Painting up appearances

A short, abstract story about mental health, confinement, and facades.

The light in the room flicks on. With an urge I’ve not felt before I flick mine off. The street amid our window fronted boxes is illuminated to an intensity level somewhere in between.

One human shows another human around the space. How stupid. It’s an empty square. Ha! I laugh at myself. A square? I’m stupid! I can be stupid at times — it’s a cube.

It’s an empty cube and it has been this way for a while; though, I fear for not much longer. Human number one’s arms are flailing around filling the space that Human number two may fill more permanently. I hate Human number one. Human number one: the bringer of potentially more permanently present humans. I hate Human number one.

Her eyes follow an imaginary line which extends from the end of his finger and strike the bare wall at the same point in space. Her body twists in a lagged dance and becomes congruent for no longer than the moment before the chase starts again. She says something. They both nod, smile, and shake hands. It’s done, I fear; I’m done.

It’s been fifteen days since that night and I’m exhausted. In so many ways. I look around my ever-shrinking space and I consider just going for a rotation procedure. She can’t be watching that closely right? But then I remind myself, she must be. They are always watching.

There must be sixty of these things now. Surely that’s enough. Could she be taking notes? I think to myself. Can she see the eye holes? I rotate in my space: four per day. That does indeed make sixty.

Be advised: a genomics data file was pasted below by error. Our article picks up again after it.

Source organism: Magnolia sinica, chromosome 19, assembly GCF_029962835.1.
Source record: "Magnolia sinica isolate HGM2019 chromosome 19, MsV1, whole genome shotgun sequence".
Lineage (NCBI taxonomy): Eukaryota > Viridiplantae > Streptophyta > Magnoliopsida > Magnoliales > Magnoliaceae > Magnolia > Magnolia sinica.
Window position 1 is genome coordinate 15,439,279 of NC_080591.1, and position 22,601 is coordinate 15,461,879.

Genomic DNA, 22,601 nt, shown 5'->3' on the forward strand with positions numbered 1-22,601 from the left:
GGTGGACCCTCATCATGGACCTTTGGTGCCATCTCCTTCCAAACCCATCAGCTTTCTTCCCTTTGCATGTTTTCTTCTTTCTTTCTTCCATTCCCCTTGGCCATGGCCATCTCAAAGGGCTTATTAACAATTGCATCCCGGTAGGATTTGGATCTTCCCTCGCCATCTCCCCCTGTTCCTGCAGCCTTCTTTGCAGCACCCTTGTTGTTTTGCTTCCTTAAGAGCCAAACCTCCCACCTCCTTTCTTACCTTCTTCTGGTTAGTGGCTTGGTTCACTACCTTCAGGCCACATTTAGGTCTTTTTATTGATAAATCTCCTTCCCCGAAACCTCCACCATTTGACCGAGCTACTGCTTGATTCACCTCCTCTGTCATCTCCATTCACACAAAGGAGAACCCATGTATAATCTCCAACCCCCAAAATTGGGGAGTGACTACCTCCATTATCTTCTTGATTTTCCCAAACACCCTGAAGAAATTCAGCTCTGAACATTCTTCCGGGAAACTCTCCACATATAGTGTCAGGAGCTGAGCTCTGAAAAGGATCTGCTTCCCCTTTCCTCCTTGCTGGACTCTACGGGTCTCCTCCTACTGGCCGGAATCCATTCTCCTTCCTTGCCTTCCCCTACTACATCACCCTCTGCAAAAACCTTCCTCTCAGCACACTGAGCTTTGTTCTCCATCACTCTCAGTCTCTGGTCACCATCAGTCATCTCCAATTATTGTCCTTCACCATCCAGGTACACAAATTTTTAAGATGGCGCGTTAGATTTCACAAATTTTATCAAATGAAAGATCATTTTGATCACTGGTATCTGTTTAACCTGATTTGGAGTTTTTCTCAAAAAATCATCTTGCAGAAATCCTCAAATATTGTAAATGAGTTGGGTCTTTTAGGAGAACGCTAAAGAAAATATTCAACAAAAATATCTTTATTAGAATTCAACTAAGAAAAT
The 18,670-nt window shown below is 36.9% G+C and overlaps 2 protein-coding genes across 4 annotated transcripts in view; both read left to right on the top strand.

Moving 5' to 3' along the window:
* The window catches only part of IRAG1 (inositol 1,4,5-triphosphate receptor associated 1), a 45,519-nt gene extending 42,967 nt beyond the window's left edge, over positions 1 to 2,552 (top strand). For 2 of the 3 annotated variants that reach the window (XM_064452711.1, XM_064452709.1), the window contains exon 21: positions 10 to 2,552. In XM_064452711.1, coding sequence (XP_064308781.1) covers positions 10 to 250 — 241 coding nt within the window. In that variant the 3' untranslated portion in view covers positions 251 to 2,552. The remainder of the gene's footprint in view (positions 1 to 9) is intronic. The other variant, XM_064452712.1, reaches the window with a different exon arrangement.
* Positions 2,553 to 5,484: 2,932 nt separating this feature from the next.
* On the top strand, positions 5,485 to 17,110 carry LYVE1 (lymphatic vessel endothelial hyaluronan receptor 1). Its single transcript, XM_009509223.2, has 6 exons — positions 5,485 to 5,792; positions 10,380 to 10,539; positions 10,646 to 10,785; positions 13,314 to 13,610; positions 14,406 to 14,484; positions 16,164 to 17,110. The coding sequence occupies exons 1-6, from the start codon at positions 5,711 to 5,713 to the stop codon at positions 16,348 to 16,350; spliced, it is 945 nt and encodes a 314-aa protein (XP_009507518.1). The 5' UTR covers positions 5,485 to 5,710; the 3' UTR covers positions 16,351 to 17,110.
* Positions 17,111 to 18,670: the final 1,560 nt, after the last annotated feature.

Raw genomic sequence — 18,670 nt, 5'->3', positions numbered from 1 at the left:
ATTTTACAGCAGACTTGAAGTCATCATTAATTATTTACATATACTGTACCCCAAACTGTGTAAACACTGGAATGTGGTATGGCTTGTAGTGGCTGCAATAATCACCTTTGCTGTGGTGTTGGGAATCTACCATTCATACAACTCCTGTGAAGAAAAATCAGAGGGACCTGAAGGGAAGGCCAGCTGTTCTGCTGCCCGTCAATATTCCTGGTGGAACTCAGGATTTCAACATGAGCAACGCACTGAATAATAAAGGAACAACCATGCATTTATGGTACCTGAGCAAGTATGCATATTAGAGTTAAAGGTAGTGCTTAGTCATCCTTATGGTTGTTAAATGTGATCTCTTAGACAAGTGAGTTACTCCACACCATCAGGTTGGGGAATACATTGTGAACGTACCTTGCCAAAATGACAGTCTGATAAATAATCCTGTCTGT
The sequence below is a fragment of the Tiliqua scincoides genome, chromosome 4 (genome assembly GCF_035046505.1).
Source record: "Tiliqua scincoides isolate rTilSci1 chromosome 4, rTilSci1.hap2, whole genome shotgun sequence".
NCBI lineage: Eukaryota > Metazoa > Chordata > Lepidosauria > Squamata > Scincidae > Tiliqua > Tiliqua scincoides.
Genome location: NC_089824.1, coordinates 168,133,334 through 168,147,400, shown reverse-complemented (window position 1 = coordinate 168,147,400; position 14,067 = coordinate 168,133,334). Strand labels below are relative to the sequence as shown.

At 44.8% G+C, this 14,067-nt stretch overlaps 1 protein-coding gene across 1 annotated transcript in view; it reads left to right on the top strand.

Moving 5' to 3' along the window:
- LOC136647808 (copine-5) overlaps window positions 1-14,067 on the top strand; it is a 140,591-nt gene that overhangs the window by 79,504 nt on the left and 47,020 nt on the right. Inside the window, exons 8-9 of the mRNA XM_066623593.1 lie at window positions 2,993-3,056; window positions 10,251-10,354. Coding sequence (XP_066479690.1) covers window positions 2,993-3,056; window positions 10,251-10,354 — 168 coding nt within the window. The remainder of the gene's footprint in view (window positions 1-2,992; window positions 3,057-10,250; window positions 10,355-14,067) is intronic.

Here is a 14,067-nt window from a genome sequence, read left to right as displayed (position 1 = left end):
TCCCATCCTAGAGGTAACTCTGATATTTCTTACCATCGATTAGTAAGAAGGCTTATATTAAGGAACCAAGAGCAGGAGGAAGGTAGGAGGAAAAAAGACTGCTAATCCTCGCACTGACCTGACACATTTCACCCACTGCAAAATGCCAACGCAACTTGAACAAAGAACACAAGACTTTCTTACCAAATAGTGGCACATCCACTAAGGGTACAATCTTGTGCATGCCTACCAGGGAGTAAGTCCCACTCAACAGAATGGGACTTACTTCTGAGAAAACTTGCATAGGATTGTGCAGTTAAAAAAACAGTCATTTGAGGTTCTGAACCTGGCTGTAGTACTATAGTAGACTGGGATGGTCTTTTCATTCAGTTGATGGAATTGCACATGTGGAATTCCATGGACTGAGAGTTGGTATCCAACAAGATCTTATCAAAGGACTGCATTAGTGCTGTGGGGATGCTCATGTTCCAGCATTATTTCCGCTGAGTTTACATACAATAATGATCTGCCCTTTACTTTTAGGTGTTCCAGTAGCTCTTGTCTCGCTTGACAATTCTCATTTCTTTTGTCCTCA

I lean back in my chair and cast my bloodshot eyes over canvas number sixty-one. This one depicts me sitting at the breakfast table painting a canvas — ha, it’s so meta they’ll never suspect what I’m doing! I’m a genius.

Carefully, I add the usual glaring reflection of light on the clock face on the back wall. Only a fool would leave such an obvious giveaway. It’s done. Canvas sixty-one is done.

I get up a wriggle my way through a portion of canvases one through fifty-nine, holding number sixty-one. Once at the window I peak through the two little eye holes in the one in situ. She’s not there and the street is vacant! Great! I quickly whip down canvas number sixty, rotate number sixty-one so I’m faced by its back and pop it snuggly into the window frame.

A quick peek through the eye holes in canvas sixty-one informs me that both her apartment, at least the space visible through the window, and the street in between are vacant still. Done. I breathe a sigh of relief. That’ll keep them thinking I’m normal and that nothing strange is going on in here for long enough to get to work on and finish number sixty-two.

I check the weather forecast. It’ll be overcast this afternoon so I’ll darken all of the colours a little. Perhaps this afternoon I can be reading the newspaper again. I check the internet quickly to get a look at the front page and headline and get to work on the painting before they start to wonder why I’ve been sitting at the breakfast table and painting a canvas for so long.

Overcoming a fear of public displays of writing (PDW) while teaching myself coding and hoping to make a career transition.

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